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7

For the first question, yes. Because the surface of the sun is close to a blackbody emitter, it radiates at all wavelengths below the peak. So radio waves are included. However, the longer the wavelength, the less the power that is put into that portion of the spectrum. Radio is so far from visible light on the EM spectrum that the solar radiation in ...


1

The gray model results from starting with the assumption that we have a plane-parallel slab: The light ray from the source (i.e., the star's atmosphere) travels at some angle, $\theta$, from normal, $z=0$. Since the light is coming from an angle, we need to account for that by modifying the radiative transfer equation to have a vertical optical depth, ...


3

It has nothing to do with the modulation, AM or FM; it is because the wavelength difference. The so-called AM band is between 540kHz and 1600kHz, so its wavelength is about 300m, or so. The FM radio operates in the 88MHz to 108MHz band, or around 3m. The longer 300m EM wave reflects from the gap between the metal in the bridge and the ground (the latter is ...


0

This same question confused me a lot "when I was just a lad". Your eye responds to the frequency of light, not the wavelength. Whatever happens to the wavelength between source and retina is immaterial to the color. The frequency does not change, as you point out in (4).


1

Spectral Power – Image B (top right). The nature of images C and D is explained by the spectral power image, B. You can see from spectral power image that most energy is concentrated at low frequencies (the brighter middle part of the image). The higher frequencies (moving away from the centre) have less energy in them because there is less brightness in ...


2

This still doesn't explain to what the importance of the factor of i is Euler's formula $$e^{i\omega} = \cos \omega + i\sin \omega$$ Thus, the real part of $e^{i\omega}$ is $\cos \omega$: $$\cos \omega = \frac{e^{i\omega} + e^{-i\omega}}{2}$$ and the imaginary part of $e^{i\omega}$ is $\sin \omega$: $$\sin \omega = \frac{e^{i\omega} - ...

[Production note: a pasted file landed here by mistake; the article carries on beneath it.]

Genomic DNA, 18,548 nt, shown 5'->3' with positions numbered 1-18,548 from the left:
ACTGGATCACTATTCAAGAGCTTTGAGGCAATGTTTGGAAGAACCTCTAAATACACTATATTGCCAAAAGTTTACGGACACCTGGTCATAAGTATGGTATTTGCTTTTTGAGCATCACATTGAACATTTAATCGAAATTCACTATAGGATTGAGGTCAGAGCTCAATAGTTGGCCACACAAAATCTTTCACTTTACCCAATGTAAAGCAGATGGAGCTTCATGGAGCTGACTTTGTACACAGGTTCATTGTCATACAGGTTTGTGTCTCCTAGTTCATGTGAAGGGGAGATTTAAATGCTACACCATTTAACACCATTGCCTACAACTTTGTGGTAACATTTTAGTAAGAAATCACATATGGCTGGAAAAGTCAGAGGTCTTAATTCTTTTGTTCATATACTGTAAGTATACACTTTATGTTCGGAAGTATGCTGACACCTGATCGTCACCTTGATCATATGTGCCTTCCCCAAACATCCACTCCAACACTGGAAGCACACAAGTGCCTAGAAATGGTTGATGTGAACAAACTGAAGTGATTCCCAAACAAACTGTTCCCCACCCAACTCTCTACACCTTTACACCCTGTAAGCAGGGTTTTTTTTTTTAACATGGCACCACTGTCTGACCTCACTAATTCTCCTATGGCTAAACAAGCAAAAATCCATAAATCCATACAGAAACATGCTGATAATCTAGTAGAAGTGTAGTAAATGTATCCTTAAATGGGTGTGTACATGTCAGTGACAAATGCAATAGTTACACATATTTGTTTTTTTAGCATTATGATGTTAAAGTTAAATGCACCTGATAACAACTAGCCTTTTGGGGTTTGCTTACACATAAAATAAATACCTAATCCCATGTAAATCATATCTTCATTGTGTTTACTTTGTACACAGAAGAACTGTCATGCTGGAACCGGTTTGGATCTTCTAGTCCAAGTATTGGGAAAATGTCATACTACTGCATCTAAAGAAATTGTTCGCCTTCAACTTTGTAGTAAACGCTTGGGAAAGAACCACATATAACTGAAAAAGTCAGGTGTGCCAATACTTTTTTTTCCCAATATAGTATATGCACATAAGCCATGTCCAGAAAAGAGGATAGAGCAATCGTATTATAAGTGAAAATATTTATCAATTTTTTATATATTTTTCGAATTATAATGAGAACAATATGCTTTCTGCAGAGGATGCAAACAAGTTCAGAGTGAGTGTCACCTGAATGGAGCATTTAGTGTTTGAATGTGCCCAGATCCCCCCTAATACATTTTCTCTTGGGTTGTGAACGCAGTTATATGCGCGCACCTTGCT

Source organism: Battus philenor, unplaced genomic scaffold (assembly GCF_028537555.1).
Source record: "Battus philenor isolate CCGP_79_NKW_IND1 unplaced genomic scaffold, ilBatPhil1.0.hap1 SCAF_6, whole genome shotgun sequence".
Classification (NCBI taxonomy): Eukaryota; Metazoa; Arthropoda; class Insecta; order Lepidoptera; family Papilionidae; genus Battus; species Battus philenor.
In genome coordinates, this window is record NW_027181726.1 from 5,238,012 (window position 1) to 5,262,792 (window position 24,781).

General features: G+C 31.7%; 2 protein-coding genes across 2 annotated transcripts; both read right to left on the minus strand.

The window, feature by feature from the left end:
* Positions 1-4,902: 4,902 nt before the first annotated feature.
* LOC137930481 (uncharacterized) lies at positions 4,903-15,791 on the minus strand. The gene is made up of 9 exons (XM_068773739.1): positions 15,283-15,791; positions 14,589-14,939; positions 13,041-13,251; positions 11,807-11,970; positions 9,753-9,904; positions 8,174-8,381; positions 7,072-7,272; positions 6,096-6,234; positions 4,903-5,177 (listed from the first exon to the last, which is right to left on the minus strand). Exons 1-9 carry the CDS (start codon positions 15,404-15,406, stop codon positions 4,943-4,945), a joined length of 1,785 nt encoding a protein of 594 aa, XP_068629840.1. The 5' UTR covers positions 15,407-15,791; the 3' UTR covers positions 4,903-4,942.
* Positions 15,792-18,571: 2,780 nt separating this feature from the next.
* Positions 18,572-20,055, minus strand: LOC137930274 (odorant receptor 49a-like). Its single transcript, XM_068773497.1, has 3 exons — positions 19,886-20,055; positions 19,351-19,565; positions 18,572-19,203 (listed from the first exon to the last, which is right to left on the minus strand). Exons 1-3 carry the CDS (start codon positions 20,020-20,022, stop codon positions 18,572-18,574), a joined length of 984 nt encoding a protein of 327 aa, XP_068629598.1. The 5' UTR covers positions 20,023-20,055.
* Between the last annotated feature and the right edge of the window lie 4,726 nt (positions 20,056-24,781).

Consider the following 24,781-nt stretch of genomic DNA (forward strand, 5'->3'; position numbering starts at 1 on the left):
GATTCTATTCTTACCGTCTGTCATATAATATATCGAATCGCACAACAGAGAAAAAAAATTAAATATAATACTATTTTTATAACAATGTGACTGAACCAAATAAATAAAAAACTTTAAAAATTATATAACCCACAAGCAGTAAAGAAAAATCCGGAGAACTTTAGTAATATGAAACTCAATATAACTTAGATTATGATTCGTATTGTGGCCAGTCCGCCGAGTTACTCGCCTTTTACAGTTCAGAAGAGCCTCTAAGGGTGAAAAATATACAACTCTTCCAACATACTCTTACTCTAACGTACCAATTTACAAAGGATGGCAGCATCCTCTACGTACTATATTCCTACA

1

This the continuation of my comment: Every (real) quantity in time domain can be written like $$ A(t) = \frac{1}{2\pi} \int_{-\infty}^{\infty}\mathrm{d}\omega\, a(\omega)\exp(i\omega t) $$ In oder to guarantee the reality property of $A(t)$, $a(\omega)$ which in general takes on complex values has to fulfill $a^{\star}(\omega) =a(\omega^{\star})$ where ...


1

The use of complex frequencies in physics rather common, so I will explain it in a general context. Probably it will be sufficient, otherwise somebody else can put it in the context of general-relativity. If you consider a mode of frequency $\omega = \omega_R + i\omega_I$ then the oscillation has time-dependence like $\exp(-i\omega t) = \exp(-i\omega_R t) ...


2

Fourier frequencies, and particularly complex ones, are best thought about in terms of oscillating exponentials rather than sines and cosines. That is, you express the function of interest $f(t)$ as some sort of superposition (sum, series, or integral transform) of complex exponentials $e^{-i\omega t}$: $$ f(t)=\sum_\omega\!\!\!\!\!\!\!\!\int \,a_\omega ...



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